The Way the Offshore Wind Blows – 9/9/16

Workers are putting the finishing touches on the United States’ first offshore wind farm that will provide power to Block Island, a small island off the coast of Rhode Island.

Under a 20-year agreement with regional utility National Grid, the developer Deepwater Wind will receive about 24 cents per kilowatt hour for the power generated by the turbines, with guaranteed increases over time. The average Rhode Islander pays only about 18.69 cents, but Block Island is not connected to the mainland electricity grid. Without anyone willing to build a mainland connection, the islanders use a network of diesel generators susceptible to rolling blackouts as seen after a recent fire.

Block Island’s town council and residents association backed the project on promises that it would reduce reliance on diesel generators, combat climate change, and finally bring a mainland power connection, that will include fiber-optic cable to improve notoriously slow Internet speeds.

Though small compared to the 1500 MW goal of Denmark, the 30 MW project will provide enough energy to power about 17,000 homes. Its size was chosen mostly to avoid the fate of the Cape Wind project off Martha’s Vineyard, which withered under legal challenges and controversy. The project’s developers have expressed hope that a small success could set a path for more ambitious work. And they may soon see just that.

The departments of Energy and Interior are planning a joint effort to support offshore wind farms over the next five years, according to a statement. The report accompanying the statement projected that increasing the scale of the industry would help offshore wind become competitive in some areas by 2025, with a cost of less than $100 a megawatt-hour. The plan is to add as much as 86,000 MW of wind power which, in turn, would support 160,000 jobs, reduce the amount of water consumed by U.S. power plants by 5%, and cut greenhouse gas emissions by 1.8%, the Energy Department said.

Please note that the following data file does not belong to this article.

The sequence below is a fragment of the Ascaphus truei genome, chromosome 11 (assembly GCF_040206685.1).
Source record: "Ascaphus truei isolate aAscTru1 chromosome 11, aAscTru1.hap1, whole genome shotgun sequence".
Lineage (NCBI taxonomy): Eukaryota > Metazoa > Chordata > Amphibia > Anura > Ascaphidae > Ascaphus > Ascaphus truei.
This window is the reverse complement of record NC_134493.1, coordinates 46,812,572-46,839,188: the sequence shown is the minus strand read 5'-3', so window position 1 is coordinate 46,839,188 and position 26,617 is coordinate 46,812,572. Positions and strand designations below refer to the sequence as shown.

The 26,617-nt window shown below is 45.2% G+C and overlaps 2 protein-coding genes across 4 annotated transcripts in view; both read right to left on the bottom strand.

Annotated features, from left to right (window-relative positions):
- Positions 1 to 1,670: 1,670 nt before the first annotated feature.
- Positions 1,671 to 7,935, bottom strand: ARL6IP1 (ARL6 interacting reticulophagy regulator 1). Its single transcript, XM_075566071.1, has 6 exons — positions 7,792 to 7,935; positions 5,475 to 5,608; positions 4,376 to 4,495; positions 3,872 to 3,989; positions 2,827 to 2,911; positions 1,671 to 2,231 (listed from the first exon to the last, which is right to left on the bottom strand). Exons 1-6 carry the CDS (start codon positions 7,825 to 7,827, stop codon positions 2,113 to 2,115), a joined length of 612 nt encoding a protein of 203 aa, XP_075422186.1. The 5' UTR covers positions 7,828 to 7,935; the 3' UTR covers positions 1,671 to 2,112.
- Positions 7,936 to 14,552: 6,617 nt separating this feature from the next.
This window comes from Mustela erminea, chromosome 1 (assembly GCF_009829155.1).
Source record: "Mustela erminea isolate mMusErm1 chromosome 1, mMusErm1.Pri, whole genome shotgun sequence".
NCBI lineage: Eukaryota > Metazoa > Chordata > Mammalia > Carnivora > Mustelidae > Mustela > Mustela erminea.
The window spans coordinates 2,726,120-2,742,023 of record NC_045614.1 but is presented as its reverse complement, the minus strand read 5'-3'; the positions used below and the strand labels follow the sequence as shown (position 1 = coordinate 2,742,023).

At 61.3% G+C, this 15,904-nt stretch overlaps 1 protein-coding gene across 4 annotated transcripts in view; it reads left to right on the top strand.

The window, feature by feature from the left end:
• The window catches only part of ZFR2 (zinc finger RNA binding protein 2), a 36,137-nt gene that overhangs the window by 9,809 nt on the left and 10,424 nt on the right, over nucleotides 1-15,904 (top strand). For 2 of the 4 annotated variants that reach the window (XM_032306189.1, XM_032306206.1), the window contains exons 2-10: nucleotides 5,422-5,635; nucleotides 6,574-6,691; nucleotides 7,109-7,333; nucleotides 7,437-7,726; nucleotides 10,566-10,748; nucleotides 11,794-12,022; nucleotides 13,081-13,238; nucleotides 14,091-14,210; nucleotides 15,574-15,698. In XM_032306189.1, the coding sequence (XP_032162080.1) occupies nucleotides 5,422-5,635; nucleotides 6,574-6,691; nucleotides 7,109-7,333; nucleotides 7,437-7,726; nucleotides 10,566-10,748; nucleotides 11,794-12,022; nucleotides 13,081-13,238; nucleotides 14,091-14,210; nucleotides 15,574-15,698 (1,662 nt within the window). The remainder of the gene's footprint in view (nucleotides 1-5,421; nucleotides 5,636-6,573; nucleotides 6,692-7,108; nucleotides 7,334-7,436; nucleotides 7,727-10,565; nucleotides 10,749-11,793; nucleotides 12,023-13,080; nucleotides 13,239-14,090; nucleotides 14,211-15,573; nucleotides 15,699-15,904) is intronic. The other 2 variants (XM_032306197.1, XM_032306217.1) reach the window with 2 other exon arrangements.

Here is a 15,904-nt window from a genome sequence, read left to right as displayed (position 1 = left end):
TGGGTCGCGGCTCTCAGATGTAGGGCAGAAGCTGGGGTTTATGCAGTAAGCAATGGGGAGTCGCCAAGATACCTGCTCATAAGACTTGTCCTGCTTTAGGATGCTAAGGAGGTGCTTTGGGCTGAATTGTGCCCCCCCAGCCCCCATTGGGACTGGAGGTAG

A dozen commercial offshore wind leases have already been signed off on by the federal government as the Obama administration pushes clean power in its final year. In Massachusetts, Gov. Charlie Baker signed a law requiring utilities to buy a combined 1,600 MW of offshore wind power in response to increasing interest in the power source. New York, Gov. Andrew M. Cuomo (D) has also announced a plan to have half the state’s power come from renewable energy sources by 2030, much of which could wind up coming from offshore wind.  Deepwater Wind, the company behind the Block Island project is already proposing 15-turbine wind farm off the eastern coast of Long Island as part of its long-term plan to supply parts of New York and Massachusetts.

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